The plaintiff was injured driving a bus in the course of her employment when the first defendant’s vehicle collided with the rear of the bus. Liability was admitted.
Quantum was in dispute and whether it was to be assessed at common law or under the Civil Liability Act 2003 (CLA).
Her Honour found the CLA did apply. The plaintiff argued that employment was a factually significant factor because she was a bus driver and that was the reason she was driving the bus. The defendant argued that there was no evidence that “the exigencies or activities of the plaintiff’s employment made a significant contribution to the occurrence of the injury”.
Section 5(1)(b) of the CLA provides:
“(1) This Act does not apply in relation to deciding liability or awards of damages for personal injury if the harm resulting from the breach of duty is or includes-
 Section 5(2) then provides that for the purpose of subsection (b), it is immaterial where the compensation for the injury is actually claimed under the relevant Workers’ Compensation Act or whether the entitlement to seek damages for the injury is regulated under that Act.
 Section 5 of the CLA has been in that form with effect from 6 November 2006, as a result of the amendment made in s 8(3) of the Criminal Code and Civil Liability Amendment Act 2007. Prior to the amendment made by that Act, s 5 of the CLA relevantly provided:
“This Act does not apply in relation to any civil claim for damages for personal injury if the harm resulting from the breach of duty owed to the claimant is or includes –
Mullins J considered Newberry v Suncorp Metway Insurance Limited  QCA 48;  1 Qd R 519; King v Parsons  QCA 49;  2 Qd R 122 and Farnham v Pruden  QCA 18;  1 Qd R 128. Her Honour and concluded:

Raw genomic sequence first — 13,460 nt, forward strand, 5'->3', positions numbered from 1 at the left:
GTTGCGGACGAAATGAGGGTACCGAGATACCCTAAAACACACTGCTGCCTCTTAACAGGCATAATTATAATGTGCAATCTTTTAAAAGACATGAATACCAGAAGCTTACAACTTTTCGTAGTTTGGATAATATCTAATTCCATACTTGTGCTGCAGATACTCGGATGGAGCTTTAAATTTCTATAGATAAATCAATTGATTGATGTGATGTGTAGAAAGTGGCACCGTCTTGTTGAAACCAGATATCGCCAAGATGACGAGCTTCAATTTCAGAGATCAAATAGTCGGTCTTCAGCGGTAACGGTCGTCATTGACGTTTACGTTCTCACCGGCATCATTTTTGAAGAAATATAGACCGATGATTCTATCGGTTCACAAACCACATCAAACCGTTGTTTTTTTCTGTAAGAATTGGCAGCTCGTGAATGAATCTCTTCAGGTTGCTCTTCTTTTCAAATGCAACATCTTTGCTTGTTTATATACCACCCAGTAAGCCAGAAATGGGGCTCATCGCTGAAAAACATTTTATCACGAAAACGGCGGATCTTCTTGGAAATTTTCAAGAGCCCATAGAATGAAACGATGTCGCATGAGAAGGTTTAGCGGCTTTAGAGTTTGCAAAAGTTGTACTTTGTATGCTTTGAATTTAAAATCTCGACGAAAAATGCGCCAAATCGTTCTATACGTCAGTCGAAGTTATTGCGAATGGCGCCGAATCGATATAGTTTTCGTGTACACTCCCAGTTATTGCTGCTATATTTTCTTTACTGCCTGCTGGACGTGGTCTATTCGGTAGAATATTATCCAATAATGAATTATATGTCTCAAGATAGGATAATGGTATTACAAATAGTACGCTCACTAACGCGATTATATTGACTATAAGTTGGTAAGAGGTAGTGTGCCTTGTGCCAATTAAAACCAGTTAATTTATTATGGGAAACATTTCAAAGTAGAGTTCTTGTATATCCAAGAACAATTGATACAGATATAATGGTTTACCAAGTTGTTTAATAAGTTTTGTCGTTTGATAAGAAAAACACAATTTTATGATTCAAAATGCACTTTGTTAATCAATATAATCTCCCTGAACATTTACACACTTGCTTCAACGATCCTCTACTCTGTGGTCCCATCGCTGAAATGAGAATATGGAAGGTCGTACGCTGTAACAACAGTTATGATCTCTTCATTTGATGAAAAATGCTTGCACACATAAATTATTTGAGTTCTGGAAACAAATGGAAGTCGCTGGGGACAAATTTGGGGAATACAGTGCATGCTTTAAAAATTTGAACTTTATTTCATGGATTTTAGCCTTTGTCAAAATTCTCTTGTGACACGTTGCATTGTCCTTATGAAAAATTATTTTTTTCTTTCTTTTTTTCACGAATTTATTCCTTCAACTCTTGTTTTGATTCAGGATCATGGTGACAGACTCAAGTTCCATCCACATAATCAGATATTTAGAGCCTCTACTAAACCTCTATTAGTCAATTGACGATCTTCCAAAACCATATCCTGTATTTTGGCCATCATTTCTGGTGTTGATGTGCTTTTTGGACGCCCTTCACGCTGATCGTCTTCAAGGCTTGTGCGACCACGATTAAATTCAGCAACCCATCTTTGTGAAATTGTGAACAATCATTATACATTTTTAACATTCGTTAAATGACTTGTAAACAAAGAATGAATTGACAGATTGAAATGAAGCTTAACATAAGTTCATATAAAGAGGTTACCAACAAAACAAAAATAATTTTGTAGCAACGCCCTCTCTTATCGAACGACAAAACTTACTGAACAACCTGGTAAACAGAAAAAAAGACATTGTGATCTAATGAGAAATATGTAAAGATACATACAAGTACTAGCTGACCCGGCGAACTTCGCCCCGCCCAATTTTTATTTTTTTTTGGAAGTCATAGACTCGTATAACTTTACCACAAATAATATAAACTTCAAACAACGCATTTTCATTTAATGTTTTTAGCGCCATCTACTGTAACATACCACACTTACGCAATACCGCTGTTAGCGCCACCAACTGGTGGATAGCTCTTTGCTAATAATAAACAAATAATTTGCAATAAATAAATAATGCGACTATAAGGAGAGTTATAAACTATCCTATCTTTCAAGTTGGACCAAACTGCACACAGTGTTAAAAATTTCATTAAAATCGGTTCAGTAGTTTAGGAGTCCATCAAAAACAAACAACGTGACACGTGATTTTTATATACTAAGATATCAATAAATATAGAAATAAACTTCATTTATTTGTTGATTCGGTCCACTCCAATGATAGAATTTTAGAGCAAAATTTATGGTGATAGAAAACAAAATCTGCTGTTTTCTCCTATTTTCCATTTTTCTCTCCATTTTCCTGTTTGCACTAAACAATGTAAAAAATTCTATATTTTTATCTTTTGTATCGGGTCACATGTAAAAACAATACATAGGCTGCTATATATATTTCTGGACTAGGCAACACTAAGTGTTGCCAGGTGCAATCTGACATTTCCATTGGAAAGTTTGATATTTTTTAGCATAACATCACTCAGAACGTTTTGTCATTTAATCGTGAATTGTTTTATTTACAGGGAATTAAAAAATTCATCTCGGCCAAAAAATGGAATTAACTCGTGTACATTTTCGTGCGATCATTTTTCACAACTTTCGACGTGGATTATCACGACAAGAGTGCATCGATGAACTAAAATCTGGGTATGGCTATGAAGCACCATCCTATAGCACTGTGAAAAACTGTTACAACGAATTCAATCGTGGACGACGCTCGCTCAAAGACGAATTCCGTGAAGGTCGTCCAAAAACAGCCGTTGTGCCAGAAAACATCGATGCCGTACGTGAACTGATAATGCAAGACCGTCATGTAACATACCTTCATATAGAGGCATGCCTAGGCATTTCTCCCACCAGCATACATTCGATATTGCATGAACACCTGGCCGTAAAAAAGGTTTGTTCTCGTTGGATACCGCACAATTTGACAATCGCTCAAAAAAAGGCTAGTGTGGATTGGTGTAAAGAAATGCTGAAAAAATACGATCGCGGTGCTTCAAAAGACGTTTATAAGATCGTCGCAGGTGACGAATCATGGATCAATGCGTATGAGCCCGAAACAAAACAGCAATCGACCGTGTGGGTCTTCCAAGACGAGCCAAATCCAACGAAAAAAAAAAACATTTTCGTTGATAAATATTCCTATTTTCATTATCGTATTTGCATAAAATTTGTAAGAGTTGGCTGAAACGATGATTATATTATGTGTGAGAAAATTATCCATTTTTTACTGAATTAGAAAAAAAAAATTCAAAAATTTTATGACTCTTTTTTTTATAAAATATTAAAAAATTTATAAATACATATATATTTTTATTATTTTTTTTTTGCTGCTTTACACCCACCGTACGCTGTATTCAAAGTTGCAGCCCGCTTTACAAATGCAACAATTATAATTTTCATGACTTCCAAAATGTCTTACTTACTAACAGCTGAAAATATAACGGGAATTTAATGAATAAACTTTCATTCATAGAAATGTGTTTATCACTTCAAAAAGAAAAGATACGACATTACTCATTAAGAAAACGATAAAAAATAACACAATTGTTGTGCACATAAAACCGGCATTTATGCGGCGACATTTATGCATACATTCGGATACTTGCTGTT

The plaintiff was only driving the bus as it approached the roundabout where the accident occurred, because of her employment. Connection between the time and place of the accident and employment is not sufficient, however, to satisfy the test for an injury pursuant to s 32 of the WCRA. The plaintiff’s statement of claim is a classic pleading for a claim for personal injuries sustained in a motor vehicle accident. It is pleaded that the plaintiff was driving the subject bus at the time of the accident, but there is no pleading of any circumstances that can be characterised as “the exigencies of the employment of the worker by the employer”. The fact that the plaintiff was in receipt of workers’ compensation benefits after the accident does not determine the question of whether the injury to the plaintiff fell within s 32 of the WCRA. Consistent with the approach taken to the current version of s 5 of the CLA in Farnham, I conclude that the CLA applies to the plaintiff’s claim for damages.
Accordingly, damages were limited by the CLA.
David Cormack – Brisbane Barrister & Mediator
Appeal by the second defendant dismissed as well as the cross-appeal by the plaintiff:
RACQ Insurance Limited v Foster  QCA 252
See the discussion on s.5 of the CLA at paragraph  – .